Soil

by Jim Godsiil

So, my father became an urban farmer. He took some worms, someone else’s trash, his backyard (and later his front), one daughter’s hard labor, one daughter’s encouragement, his calloused hands, his bare feet, his urine and his smarts, and started something new. Something new, yes; but it had always been brewing within him. The need to cultivate and nurture, create something with those rough palms. Something edible. Sustainable.
Something from hardship.

To let him tell it, this all started in 1998, July. Wet, hot, sweaty, outrageous and impossible July 1st, 1998. Easier to write about now, easier in 2008, when we’ve made it, in his words, to the house with the fence and the table with food upon it. He got us to that table and yes, it took ten whole years after that July. That humid July that found us three motherless.

We were indeed face down in sand, four desperate expressions molded into the hard, grainy and gritty surface in the beach of our imaginations. Expressions that were washed away in nature’s fashion: immediate and sure, swift and unforgiving. We were sick, battered, enraged.

But we moved on befitting nature as well: slow, unsteady at times, always resilient.

So, Dad got us to the food on the table and decided food on a table from God-knows-where wasn’t good enough. Not for the ten years we had been fighting through. We, his children, we three, deserved more. A farm.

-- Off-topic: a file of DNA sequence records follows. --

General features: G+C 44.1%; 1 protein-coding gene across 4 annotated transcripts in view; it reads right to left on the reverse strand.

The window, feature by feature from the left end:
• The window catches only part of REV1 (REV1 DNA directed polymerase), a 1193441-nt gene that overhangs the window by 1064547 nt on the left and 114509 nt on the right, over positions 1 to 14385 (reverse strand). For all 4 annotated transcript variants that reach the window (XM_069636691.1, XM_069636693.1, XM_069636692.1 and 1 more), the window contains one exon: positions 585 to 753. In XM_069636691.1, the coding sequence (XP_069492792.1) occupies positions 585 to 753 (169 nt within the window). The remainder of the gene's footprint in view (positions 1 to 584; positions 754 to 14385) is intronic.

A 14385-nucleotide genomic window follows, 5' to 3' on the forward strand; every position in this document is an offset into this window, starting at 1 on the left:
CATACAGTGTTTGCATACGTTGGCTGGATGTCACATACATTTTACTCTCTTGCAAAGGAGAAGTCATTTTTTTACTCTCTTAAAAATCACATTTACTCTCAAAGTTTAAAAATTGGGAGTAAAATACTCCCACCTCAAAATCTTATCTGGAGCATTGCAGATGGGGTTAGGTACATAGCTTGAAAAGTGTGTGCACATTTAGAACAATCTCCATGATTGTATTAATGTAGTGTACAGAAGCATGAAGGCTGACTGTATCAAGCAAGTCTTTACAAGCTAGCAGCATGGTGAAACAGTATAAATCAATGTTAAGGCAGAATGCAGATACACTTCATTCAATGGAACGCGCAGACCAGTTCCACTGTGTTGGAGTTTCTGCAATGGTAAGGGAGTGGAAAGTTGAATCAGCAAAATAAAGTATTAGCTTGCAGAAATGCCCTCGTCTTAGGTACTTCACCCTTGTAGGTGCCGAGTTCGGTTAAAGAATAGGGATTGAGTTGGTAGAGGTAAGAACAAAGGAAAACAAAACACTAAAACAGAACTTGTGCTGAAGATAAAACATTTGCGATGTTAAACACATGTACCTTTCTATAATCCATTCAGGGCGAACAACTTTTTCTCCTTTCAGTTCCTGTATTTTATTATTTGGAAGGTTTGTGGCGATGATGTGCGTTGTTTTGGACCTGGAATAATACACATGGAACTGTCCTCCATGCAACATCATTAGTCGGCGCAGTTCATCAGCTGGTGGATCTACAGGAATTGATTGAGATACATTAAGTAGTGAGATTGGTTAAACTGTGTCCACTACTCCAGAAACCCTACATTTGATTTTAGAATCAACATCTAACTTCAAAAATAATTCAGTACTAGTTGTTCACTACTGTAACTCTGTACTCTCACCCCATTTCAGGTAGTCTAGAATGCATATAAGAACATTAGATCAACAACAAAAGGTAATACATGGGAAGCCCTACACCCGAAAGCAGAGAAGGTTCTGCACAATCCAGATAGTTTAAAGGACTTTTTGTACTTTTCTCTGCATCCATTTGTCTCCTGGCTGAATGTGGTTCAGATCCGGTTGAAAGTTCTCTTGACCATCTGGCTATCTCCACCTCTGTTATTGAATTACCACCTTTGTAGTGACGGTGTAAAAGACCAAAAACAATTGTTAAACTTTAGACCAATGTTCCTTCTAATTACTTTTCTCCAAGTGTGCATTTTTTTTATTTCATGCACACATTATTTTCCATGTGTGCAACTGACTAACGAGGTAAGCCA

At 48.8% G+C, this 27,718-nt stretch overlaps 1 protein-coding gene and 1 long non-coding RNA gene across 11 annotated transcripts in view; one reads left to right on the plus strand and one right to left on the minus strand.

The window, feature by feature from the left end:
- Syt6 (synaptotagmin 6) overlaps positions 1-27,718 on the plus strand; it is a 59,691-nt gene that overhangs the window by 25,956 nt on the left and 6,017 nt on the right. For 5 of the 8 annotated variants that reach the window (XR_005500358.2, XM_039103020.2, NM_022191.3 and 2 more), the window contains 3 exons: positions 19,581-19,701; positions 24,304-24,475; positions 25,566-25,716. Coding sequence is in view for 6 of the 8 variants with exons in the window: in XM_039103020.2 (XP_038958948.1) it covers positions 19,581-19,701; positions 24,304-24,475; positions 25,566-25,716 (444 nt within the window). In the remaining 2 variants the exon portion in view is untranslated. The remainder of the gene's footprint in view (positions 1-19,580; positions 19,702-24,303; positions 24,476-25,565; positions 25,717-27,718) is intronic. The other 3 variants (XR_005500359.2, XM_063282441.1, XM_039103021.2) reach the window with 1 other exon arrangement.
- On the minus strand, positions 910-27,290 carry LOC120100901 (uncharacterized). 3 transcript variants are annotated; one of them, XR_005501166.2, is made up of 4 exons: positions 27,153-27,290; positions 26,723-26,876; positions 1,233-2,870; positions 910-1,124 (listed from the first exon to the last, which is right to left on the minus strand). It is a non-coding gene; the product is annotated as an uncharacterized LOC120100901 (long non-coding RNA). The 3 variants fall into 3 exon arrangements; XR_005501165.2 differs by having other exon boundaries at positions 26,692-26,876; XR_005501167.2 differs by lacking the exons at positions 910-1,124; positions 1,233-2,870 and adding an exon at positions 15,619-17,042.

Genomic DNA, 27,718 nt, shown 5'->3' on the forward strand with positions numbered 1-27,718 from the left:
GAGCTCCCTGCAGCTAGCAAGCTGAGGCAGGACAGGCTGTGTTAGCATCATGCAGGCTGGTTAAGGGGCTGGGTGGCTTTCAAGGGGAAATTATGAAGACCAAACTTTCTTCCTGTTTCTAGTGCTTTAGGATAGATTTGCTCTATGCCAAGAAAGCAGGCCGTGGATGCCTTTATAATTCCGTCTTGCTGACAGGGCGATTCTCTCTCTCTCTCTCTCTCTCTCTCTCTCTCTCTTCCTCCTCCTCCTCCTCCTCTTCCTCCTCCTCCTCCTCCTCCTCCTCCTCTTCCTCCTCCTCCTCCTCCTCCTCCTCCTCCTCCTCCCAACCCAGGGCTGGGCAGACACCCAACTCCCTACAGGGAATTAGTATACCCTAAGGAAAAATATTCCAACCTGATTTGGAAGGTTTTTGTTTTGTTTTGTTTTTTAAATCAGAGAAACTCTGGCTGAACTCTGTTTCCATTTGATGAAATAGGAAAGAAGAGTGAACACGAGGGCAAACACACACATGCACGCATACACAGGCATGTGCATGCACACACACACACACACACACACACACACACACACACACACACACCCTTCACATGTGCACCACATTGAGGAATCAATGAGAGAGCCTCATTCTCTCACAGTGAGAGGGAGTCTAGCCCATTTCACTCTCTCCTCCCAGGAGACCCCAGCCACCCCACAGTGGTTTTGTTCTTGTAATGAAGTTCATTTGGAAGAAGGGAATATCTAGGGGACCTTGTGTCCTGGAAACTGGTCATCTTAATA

A real life farm with raspberries and basil and kale and soil. Real soil—soil he breathed life into with his words and his worms. Soil compounded from foul smelling articles no one knew what to do with: yeast, urine, coffee grounds, rotting vegetables, eggshells. Soil that brought up heat when hoed in the dead of winter, soil that, by spring, smelled sweet and like life itself. He knew we children, we three, needed that soil to build upon more than that food on the table. So he made it. He made the soil from tears of joy.
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Last edited by Tyler Schuster.   Page last modified on April 06, 2009

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